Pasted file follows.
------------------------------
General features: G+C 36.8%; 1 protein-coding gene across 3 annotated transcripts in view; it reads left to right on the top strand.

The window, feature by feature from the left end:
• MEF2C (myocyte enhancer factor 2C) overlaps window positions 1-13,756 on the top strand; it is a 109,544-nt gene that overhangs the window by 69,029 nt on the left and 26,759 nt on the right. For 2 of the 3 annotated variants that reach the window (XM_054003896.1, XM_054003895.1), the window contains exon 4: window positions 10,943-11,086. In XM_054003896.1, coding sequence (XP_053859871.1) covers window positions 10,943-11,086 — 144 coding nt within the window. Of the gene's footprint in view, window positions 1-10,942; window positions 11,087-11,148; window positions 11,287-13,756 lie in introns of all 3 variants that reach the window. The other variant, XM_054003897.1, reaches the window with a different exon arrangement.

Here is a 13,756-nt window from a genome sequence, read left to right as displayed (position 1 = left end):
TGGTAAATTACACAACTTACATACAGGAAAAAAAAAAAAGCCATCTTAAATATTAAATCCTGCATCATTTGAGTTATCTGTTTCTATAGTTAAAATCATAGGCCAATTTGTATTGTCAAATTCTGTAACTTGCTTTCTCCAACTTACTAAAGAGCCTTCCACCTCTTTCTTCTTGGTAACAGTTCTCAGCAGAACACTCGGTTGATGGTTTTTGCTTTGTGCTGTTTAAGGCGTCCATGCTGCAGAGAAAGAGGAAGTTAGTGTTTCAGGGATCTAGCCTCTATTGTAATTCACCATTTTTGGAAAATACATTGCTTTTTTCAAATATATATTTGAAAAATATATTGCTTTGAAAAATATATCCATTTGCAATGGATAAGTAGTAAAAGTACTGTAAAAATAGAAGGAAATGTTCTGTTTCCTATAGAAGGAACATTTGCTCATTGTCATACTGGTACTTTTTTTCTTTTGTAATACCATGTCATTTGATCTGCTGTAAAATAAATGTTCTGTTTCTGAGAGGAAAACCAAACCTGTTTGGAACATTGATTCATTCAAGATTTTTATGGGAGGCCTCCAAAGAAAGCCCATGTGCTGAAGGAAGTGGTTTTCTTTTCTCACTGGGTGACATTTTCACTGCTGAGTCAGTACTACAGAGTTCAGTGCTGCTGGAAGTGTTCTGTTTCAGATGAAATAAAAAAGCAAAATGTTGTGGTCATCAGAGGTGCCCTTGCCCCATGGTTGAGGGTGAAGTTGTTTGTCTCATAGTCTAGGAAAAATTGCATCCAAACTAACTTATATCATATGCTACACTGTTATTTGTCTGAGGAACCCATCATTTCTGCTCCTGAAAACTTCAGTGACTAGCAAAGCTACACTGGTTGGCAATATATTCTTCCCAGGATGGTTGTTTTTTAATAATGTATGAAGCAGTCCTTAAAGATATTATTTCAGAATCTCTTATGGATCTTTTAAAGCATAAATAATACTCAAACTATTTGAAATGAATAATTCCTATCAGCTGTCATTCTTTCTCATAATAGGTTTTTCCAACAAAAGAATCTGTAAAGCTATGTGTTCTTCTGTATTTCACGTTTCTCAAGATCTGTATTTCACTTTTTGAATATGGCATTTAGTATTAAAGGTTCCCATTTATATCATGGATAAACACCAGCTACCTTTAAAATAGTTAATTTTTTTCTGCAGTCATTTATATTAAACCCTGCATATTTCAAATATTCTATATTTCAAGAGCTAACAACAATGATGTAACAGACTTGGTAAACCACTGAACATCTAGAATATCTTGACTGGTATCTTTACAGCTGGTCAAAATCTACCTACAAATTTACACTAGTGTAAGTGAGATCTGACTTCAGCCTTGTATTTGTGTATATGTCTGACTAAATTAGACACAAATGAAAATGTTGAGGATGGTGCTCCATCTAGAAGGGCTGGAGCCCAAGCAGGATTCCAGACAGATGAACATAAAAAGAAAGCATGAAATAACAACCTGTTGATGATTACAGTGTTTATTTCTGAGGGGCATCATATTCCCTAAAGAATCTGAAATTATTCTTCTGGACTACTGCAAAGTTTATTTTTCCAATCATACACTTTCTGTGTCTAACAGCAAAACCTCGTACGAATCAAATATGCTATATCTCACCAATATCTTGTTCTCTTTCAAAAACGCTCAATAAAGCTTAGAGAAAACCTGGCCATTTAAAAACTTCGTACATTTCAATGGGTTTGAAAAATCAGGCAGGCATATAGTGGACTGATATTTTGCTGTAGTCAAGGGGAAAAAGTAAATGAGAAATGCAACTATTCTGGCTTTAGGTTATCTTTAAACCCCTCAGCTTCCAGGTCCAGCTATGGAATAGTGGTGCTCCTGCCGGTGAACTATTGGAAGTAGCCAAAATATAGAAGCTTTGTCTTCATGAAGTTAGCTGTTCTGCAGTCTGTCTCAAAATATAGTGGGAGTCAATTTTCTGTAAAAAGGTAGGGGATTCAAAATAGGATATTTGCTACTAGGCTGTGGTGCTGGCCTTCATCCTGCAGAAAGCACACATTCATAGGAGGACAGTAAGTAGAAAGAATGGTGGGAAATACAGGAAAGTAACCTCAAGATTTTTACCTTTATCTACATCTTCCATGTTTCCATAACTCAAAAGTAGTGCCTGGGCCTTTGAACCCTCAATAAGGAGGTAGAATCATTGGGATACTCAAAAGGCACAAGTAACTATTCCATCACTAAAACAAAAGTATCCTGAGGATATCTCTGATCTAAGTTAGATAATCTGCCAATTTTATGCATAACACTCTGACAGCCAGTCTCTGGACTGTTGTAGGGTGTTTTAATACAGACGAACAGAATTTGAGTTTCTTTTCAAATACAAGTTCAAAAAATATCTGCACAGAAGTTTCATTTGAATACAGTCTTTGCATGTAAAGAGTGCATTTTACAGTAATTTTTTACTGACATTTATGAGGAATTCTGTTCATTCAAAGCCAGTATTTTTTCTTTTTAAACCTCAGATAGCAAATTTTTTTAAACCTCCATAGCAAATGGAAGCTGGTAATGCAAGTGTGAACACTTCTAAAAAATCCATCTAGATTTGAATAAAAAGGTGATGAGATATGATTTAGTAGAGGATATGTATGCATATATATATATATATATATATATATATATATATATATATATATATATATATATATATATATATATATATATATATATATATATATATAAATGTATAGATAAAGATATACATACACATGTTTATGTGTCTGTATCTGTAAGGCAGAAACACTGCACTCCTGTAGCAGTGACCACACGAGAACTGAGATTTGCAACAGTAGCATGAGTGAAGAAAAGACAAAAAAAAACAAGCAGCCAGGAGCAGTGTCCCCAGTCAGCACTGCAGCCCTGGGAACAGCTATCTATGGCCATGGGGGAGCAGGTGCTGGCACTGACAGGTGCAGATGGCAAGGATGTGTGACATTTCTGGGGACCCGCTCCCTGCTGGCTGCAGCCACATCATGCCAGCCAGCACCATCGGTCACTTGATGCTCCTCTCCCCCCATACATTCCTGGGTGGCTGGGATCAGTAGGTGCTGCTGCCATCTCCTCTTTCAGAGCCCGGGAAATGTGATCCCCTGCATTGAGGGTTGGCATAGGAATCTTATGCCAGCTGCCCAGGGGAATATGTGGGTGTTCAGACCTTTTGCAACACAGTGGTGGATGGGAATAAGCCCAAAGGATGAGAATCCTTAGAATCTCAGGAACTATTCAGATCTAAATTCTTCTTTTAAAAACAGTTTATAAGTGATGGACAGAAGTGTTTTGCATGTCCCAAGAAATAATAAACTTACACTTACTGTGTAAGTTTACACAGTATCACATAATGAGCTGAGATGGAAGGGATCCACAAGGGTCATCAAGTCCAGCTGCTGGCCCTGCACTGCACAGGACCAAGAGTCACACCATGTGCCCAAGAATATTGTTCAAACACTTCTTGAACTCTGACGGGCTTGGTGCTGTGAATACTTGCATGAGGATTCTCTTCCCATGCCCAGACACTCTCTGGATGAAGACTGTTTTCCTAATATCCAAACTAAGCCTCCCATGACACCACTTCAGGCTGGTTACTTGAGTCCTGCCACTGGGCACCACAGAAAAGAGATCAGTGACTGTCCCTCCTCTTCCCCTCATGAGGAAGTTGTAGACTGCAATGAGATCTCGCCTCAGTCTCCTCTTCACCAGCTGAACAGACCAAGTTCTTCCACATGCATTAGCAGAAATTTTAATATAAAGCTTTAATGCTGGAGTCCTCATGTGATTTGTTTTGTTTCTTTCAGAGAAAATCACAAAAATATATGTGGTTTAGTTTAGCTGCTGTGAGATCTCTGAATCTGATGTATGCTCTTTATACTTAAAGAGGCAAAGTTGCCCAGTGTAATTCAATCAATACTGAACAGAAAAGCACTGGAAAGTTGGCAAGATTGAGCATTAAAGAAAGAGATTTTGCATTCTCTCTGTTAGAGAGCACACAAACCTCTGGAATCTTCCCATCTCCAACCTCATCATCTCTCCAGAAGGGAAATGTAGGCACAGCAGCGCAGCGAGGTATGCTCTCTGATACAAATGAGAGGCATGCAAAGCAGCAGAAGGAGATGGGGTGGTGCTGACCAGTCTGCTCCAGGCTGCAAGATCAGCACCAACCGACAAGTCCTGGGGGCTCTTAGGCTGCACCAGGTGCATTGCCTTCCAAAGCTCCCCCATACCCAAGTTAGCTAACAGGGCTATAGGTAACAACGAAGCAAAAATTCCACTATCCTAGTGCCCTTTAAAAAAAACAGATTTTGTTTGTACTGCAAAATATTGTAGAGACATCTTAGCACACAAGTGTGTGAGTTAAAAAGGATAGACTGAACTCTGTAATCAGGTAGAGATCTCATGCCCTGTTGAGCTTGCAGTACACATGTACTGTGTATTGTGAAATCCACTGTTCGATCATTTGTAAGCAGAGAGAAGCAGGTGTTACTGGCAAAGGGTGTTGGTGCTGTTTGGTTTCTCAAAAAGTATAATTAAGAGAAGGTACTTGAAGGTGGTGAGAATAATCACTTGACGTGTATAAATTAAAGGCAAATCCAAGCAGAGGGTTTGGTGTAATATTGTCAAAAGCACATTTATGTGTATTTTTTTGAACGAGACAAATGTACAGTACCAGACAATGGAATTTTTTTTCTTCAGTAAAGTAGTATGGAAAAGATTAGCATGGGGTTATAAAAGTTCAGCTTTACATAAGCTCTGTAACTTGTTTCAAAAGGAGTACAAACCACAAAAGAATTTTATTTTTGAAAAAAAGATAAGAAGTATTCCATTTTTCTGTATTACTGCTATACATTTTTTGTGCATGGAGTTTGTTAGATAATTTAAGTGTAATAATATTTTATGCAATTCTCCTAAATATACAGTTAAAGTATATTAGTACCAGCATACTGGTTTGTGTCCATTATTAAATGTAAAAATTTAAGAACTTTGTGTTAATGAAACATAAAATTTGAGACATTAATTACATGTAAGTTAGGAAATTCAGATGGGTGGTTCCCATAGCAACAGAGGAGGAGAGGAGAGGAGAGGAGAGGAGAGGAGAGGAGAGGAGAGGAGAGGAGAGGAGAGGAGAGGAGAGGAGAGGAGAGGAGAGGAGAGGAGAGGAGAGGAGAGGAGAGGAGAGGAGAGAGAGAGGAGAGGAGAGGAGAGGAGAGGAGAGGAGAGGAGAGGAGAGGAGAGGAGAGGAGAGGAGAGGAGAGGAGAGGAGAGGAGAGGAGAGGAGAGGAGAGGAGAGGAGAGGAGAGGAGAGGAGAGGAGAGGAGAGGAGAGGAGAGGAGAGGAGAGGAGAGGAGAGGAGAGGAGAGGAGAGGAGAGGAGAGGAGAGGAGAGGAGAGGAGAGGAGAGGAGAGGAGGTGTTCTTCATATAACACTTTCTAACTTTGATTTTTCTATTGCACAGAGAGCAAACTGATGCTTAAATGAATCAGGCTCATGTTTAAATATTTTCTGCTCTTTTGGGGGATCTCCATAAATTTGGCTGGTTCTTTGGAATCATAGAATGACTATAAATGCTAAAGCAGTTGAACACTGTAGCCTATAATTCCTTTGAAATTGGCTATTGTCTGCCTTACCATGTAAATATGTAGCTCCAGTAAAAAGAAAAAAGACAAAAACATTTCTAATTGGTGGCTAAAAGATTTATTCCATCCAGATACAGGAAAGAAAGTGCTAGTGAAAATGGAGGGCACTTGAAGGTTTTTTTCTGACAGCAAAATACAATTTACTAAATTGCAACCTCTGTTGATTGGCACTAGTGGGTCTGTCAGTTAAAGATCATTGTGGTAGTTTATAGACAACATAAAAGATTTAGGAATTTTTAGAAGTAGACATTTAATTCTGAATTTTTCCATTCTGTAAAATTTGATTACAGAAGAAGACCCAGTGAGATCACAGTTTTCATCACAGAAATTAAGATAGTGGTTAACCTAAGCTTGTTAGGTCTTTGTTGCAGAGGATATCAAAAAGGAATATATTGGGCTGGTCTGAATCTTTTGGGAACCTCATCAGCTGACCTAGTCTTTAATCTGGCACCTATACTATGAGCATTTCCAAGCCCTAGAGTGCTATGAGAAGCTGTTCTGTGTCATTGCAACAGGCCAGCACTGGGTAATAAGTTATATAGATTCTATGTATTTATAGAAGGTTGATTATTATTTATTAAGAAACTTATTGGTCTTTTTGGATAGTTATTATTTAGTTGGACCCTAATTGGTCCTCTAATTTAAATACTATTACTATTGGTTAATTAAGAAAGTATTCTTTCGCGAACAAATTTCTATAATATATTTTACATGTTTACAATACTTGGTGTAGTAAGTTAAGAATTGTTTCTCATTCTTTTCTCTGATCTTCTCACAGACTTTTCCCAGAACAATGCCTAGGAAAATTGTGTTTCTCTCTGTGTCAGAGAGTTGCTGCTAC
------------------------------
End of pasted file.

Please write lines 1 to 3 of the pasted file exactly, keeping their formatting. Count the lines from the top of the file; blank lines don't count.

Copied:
General features: G+C 36.8%; 1 protein-coding gene across 3 annotated transcripts in view; it reads left to right on the top strand.

The window, feature by feature from the left end:
• MEF2C (myocyte enhancer factor 2C) overlaps window positions 1-13,756 on the top strand; it is a 109,544-nt gene that overhangs the window by 69,029 nt on the left and 26,759 nt on the right. For 2 of the 3 annotated variants that reach the window (XM_054003896.1, XM_054003895.1), the window contains exon 4: window positions 10,943-11,086. In XM_054003896.1, coding sequence (XP_053859871.1) covers window positions 10,943-11,086 — 144 coding nt within the window. Of the gene's footprint in view, window positions 1-10,942; window positions 11,087-11,148; window positions 11,287-13,756 lie in introns of all 3 variants that reach the window. The other variant, XM_054003897.1, reaches the window with a different exon arrangement.